China is one of the most attractive markets for European meat exporters. Over the past 15 years, more than 200 establishments from 13 EU countries have obtained approvals to sell their products in the Chinese market and the EU market share in China has been growing steadily.
However, managing the meat importing process and conforming to a multitude of regulations in China remains a major challenge for many European meat exporters. It is important to have a thorough understanding of the complete process, know where to find reliable information and conduct proper due diligence before engaging with a Chinese partner.
Challenges and Opportunities
China’s selective imports of meat products are based upon the principle of bilateral agreements negotiation with each country (known as Protocols).
Exporters in the EU cannot benefit from a common trade policy. They are kept in competition with all registered companies from countries that have signed agreements with China. The major challenges faced by European meat exporters include:
The scattering of responsibilities among different government levels and administrative overlapping in China generate inconsistencies in the interpretation of laws and regulations, further influenced by factors such as location, personal relationships or political issues;
Inspection criteria and verification procedures are not sufficiently transparent, which leaves space for arbitrary discrimination and generates confusion and uncertainty among foreign food exporters;
Standard duplicities and legal gaps cause confusion and inconsistencies among law enforcement personnel;
Approval procedures can be expensive and time-consuming.
However, over the past few years EU governments have been working with local meat associations in negotiating new protocols and making the most of existing agreements to give European companies access to the growing markets in China. In particular, the new markets that are most promising for European exporters include:
Meat in growing demand such as beef and lamb;
Meat products with higher export value: from carcasses and basic assortment (e.g. head, trotters, tail, kidney, rinds, liver) to premium cuts (e.g. frozen pre-packaged bone in loins, picnic roasts, belly slices, etc.) and organic meat;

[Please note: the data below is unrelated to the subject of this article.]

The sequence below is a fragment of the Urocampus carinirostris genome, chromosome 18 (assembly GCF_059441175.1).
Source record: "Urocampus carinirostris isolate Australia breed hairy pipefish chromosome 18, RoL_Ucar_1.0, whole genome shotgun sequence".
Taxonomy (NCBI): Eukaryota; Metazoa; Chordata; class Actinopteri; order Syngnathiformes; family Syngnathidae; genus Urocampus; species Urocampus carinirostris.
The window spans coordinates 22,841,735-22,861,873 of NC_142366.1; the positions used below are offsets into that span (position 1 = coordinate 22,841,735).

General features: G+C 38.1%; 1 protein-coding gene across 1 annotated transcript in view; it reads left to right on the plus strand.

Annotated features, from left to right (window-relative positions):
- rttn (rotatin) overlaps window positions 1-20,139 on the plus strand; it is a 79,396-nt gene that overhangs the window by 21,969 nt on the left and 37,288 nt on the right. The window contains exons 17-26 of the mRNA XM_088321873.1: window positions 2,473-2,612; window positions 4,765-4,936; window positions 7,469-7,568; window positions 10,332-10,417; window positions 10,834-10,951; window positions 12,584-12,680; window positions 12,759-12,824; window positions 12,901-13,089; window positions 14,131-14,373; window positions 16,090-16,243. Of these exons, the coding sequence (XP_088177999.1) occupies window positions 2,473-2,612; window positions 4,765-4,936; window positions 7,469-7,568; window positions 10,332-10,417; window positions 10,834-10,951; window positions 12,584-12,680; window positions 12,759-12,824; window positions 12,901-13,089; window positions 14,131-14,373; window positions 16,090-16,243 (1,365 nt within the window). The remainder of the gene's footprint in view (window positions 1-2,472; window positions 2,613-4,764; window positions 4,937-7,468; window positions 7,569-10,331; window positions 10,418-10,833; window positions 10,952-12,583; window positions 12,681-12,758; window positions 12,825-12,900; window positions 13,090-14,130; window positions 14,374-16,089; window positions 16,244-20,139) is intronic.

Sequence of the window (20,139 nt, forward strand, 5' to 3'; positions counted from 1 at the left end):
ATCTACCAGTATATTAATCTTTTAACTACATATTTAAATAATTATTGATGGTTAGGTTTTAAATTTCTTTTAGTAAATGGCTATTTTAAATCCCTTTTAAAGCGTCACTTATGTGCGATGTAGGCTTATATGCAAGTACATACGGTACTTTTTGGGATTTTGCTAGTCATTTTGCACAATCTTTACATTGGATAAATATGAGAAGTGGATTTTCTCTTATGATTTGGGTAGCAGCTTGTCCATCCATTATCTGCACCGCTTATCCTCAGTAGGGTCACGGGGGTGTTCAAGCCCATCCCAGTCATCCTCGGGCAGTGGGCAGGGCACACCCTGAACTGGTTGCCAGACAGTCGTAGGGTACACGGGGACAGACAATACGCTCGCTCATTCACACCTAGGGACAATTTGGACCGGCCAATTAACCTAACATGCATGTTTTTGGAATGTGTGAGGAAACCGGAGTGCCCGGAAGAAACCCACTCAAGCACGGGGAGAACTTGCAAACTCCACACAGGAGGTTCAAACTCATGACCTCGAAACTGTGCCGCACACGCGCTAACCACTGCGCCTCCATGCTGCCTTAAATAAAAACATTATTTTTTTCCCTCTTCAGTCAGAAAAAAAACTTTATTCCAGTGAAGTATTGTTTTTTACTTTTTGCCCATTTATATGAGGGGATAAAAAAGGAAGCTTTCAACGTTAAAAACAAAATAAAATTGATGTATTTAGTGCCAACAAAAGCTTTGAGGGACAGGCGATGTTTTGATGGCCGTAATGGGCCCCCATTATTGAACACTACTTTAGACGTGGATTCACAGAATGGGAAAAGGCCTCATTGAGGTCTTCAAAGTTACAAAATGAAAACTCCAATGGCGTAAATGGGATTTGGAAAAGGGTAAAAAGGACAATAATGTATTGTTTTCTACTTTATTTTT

Processed products such as cured and cooked ham and sausages.
Once the agreements are fully implemented more European SMEs may gain access to the Chinese market.
1. Find out if your country has signed Protocols with China
If you are interested in exporting meat products to China, you shall first find out if your country has signed a Protocol with China.
Protocols are bilateral agreements between the General Administration of Quality Supervision, Inspection and Quarantine of China (AQSIQ) and corresponding food safety departments in the exporting countries that set up veterinary and health requirements for meat products to be exported to China.
Protocols transfer the responsibility for inspection and quarantine on the meat products to be exported to the authorities in the exporting country. An export health certificate ensures compliance with these requirements.
In the EU SME Centre’s guideline on exporting meat products to China, you will find a list of EU countries that have signed Protocols with China. You could also find the link to an interactive map that shows all products included in protocols signed by each single EU country with China and the number of establishments registered as of May 2015.
2. Obtaining an establishment approval
Establishment approval is a prerequisite to identify foreign firms eligible to sell meat products to China, as a way to ensure a desired level of food safety in addition to inspection and quarantine procedures for import clearance.
Foreign meat producers must be registered with AQSIQ on an intergovernmental level. The registration is administered by the Certification and Accreditation Administration of China (CNCA).
If you are interested in learning more on exporting meat products to China, click here to download the Centre’s guideline for more detailed information. It covers all the essential aspects you need to know for your exporting business, which include:
The latest market overview;
The regulatory framework for meat products in China;
A list of EU countries that have signed Protocols with China;
Requirements for exporters and Chinese importers and approval procedure;
Timeframes and costs of import procedures after arrival at Chinese port;
An overview of the main laws and regulations concerned with meat imports;
Main challenges for European SMEs and tips on how to overcome them.
If you have any questions regarding exporting meat products to China, do not hesitate to contact our Advice Centre.
Looking for more information? Find them in our guideline Exporting Meat Products to China.